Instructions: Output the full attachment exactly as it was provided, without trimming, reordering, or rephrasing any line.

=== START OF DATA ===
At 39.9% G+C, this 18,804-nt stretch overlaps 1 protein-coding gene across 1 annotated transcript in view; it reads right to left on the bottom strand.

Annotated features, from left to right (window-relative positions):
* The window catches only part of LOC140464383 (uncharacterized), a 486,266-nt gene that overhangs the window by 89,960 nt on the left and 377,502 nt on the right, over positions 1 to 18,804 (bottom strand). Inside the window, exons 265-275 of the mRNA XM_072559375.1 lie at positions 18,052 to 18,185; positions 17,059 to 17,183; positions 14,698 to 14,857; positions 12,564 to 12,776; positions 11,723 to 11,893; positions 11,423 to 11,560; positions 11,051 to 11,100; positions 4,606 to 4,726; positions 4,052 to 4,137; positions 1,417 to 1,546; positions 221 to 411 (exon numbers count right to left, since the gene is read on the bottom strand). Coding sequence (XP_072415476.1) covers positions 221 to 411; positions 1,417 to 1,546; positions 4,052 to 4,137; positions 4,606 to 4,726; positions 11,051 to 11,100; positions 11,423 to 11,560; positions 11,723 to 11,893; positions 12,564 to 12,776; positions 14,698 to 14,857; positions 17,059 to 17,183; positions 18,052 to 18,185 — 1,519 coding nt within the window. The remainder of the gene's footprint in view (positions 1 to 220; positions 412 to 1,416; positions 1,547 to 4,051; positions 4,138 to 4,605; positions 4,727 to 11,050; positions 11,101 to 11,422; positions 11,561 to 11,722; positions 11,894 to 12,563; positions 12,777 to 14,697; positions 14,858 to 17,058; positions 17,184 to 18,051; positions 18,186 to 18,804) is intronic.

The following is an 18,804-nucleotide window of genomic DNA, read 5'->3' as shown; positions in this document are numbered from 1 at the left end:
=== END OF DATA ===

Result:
At 39.9% G+C, this 18,804-nt stretch overlaps 1 protein-coding gene across 1 annotated transcript in view; it reads right to left on the bottom strand.

Annotated features, from left to right (window-relative positions):
* The window catches only part of LOC140464383 (uncharacterized), a 486,266-nt gene that overhangs the window by 89,960 nt on the left and 377,502 nt on the right, over positions 1 to 18,804 (bottom strand). Inside the window, exons 265-275 of the mRNA XM_072559375.1 lie at positions 18,052 to 18,185; positions 17,059 to 17,183; positions 14,698 to 14,857; positions 12,564 to 12,776; positions 11,723 to 11,893; positions 11,423 to 11,560; positions 11,051 to 11,100; positions 4,606 to 4,726; positions 4,052 to 4,137; positions 1,417 to 1,546; positions 221 to 411 (exon numbers count right to left, since the gene is read on the bottom strand). Coding sequence (XP_072415476.1) covers positions 221 to 411; positions 1,417 to 1,546; positions 4,052 to 4,137; positions 4,606 to 4,726; positions 11,051 to 11,100; positions 11,423 to 11,560; positions 11,723 to 11,893; positions 12,564 to 12,776; positions 14,698 to 14,857; positions 17,059 to 17,183; positions 18,052 to 18,185 — 1,519 coding nt within the window. The remainder of the gene's footprint in view (positions 1 to 220; positions 412 to 1,416; positions 1,547 to 4,051; positions 4,138 to 4,605; positions 4,727 to 11,050; positions 11,101 to 11,422; positions 11,561 to 11,722; positions 11,894 to 12,563; positions 12,777 to 14,697; positions 14,858 to 17,058; positions 17,184 to 18,051; positions 18,186 to 18,804) is intronic.

The following is an 18,804-nucleotide window of genomic DNA, read 5'->3' as shown; positions in this document are numbered from 1 at the left end: